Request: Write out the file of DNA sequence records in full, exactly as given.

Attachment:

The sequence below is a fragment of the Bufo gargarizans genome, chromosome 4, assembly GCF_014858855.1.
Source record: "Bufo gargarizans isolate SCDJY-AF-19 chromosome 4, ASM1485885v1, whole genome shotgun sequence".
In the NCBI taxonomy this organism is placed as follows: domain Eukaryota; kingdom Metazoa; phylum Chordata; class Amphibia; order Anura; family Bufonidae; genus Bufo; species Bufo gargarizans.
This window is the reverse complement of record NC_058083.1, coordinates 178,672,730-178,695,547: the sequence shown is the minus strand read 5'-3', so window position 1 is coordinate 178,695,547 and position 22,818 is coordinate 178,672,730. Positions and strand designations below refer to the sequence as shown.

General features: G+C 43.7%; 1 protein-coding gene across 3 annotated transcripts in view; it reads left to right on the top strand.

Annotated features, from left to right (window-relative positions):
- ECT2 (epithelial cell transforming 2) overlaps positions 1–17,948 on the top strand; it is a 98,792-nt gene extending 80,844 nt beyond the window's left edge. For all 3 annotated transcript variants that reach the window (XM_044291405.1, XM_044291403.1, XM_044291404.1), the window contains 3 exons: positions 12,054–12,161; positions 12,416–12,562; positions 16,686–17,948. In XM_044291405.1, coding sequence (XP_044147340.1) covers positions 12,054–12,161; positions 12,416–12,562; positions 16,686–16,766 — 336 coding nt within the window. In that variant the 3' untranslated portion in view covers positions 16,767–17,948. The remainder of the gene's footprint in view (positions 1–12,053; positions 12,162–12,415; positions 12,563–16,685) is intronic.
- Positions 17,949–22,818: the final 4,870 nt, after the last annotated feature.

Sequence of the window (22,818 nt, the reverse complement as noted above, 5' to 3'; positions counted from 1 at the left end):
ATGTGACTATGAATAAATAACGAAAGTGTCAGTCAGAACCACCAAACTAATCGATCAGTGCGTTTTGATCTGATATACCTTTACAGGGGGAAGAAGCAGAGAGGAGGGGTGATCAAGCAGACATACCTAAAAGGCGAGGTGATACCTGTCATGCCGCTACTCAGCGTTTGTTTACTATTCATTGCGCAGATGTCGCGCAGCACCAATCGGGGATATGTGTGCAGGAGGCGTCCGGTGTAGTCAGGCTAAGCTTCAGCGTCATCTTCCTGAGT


The sequence below is a fragment of the Bufo gargarizans genome, chromosome 4, assembly GCF_014858855.1.
Source record: "Bufo gargarizans isolate SCDJY-AF-19 chromosome 4, ASM1485885v1, whole genome shotgun sequence".
In the NCBI taxonomy this organism is placed as follows: domain Eukaryota; kingdom Metazoa; phylum Chordata; class Amphibia; order Anura; family Bufonidae; genus Bufo; species Bufo gargarizans.
This window is the reverse complement of record NC_058083.1, coordinates 178,672,730-178,695,547: the sequence shown is the minus strand read 5'-3', so window position 1 is coordinate 178,695,547 and position 22,818 is coordinate 178,672,730. Positions and strand designations below refer to the sequence as shown.

General features: G+C 43.7%; 1 protein-coding gene across 3 annotated transcripts in view; it reads left to right on the top strand.

Annotated features, from left to right (window-relative positions):
- ECT2 (epithelial cell transforming 2) overlaps positions 1–17,948 on the top strand; it is a 98,792-nt gene extending 80,844 nt beyond the window's left edge. For all 3 annotated transcript variants that reach the window (XM_044291405.1, XM_044291403.1, XM_044291404.1), the window contains 3 exons: positions 12,054–12,161; positions 12,416–12,562; positions 16,686–17,948. In XM_044291405.1, coding sequence (XP_044147340.1) covers positions 12,054–12,161; positions 12,416–12,562; positions 16,686–16,766 — 336 coding nt within the window. In that variant the 3' untranslated portion in view covers positions 16,767–17,948. The remainder of the gene's footprint in view (positions 1–12,053; positions 12,162–12,415; positions 12,563–16,685) is intronic.
- Positions 17,949–22,818: the final 4,870 nt, after the last annotated feature.

Sequence of the window (22,818 nt, the reverse complement as noted above, 5' to 3'; positions counted from 1 at the left end):
ATGTGACTATGAATAAATAACGAAAGTGTCAGTCAGAACCACCAAACTAATCGATCAGTGCGTTTTGATCTGATATACCTTTACAGGGGGAAGAAGCAGAGAGGAGGGGTGATCAAGCAGACATACCTAAAAGGCGAGGTGATACCTGTCATGCCGCTACTCAGCGTTTGTTTACTATTCATTGCGCAGATGTCGCGCAGCACCAATCGGGGATATGTGTGCAGGAGGCGTCCGGTGTAGTCAGGCTAAGCTTCAGCGTCATCTTCCTGAGT